- (formerly) the orbit of a heavenly body.
- meridian circle.
verb (used with object), cir·cled, cir·cling.
verb (used without object), cir·cled, cir·cling.
- circassian walnut,
- circinate retinopathy,
- circle absorption anesthesia,
- circle graph,
- circle jerk,
- circle of confusion,
- circle of convergence
- (in the early U.S. West) to form the wagons of a covered-wagon train into a circle for defensive purposes, as against Indian attack.
- Slang.to prepare for an all-out, unaided defensive fight: The company has circled the wagons since its market share began to decline.
Origin of circle
Examples from the Web for circle
Not before long, I think about four cops went up to the circle and just grabbed a few of the people from behind.
It caused people to drive around all night in a circle, and not eat.The Renegade: Robert Downey Sr. on His Classic Films, Son’s Battle with Drugs, and Bill Cosby|Marlow Stern|November 26, 2014|DAILY BEAST
In “Back Home,” Gil also revisits the nostalgia for the South explored in his Johns Hopkins thesis, “Circle of Stone.”‘The Prince of Chocolate City’: When Gil Scott-Heron Became A Music Icon|Marcus Baram|November 15, 2014|DAILY BEAST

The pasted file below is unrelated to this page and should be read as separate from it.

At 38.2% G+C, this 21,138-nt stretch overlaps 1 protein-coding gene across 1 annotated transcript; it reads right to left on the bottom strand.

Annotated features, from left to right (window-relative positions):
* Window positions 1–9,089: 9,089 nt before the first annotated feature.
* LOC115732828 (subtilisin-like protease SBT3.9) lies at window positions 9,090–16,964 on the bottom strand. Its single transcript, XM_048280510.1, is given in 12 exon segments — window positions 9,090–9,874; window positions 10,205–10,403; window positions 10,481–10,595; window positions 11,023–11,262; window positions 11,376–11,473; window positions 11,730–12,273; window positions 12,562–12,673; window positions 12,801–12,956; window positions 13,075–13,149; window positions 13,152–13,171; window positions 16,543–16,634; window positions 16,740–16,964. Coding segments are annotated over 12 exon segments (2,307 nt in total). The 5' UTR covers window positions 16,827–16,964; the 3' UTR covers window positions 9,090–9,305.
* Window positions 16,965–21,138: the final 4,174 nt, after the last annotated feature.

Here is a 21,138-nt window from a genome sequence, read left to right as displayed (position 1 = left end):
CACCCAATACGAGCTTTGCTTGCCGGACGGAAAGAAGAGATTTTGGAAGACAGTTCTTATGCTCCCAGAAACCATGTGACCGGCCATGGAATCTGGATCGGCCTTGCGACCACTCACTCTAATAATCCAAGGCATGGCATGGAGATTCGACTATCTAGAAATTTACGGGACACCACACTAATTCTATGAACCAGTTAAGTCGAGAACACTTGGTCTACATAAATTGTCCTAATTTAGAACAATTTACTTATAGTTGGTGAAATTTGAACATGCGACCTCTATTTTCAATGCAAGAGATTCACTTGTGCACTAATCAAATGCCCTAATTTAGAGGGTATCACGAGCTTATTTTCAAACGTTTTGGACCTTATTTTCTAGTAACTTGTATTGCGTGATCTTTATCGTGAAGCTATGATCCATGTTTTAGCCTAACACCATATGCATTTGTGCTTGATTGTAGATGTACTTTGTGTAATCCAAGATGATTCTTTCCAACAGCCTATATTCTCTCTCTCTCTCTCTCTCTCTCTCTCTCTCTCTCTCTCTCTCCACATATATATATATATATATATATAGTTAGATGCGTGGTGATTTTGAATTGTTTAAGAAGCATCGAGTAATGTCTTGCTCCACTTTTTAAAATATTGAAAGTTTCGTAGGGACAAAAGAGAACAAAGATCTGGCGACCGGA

We arrange ourselves in a circle on metal foldout chairs and a futon.A Shooting on a Tribal Land Uncovers Feds Running Wild|Caitlin Dickson|August 26, 2014|DAILY BEAST
Cast of beloved musical classes up mass transit with a capella ‘Circle of Life’Viral Video of the Day: 'Lion King' Cast Takes Broadway to Subway|Alex Chancey|August 8, 2014|DAILY BEAST
At the mouth of the sack was a fortunate piece of cord, threaded through a circle of ragged holes.The House by the River|A. P. Herbert
It was a perfect lagoon island, consisting of a circle of land of a light clay colour, the lagoon of a beautiful blue tint.The Cruise of the Dainty|William H. G. Kingston
Touched with her troubles, a circle of generous spirits contributed a large sum to her relief.The Young Maiden|A. B. (Artemas Bowers) Muzzey
If she can tell stories well, she might form a circle of children to attend a children's hour.The Canadian Girl at Work|Marjory MacMurchy
The benches were arranged in a circle running up from a small pit.The Young Pitcher|Zane Grey
Word Origin for circle
c.1300, "figure of a circle," from Old French cercle "circle, ring (for the finger); hoop of a helmet or barrel" (12c.), from Latin circulus "circular figure; small ring, hoop; circular orbit" (also source of Italian cerchio), diminutive of circus "ring" (see circus).
Replaced Old English trendel and hring. Late Old English used circul, from Latin, but only in an astronomical sense. Meaning "group of persons surrounding a center of interest" is from 1714 (it also was a secondary sense of Latin circulus); that of "coterie" is from 1640s (a sense also found in Latin circulus). To come full circle is in Shakespeare.
late 14c., cerclen, "to shape like a globe," also "to encompass or surround," from circle (n.). From c.1400 as "to set in a circular pattern;" mid-15c. as "to move in a circle." Related: Circled; circling. To circle the wagons, figuratively, "assume an alert defensive stance" is from 1969, from old Western movies.
see full circle; go around (in circles); run around (in circles); run rings (circles) around; vicious circle.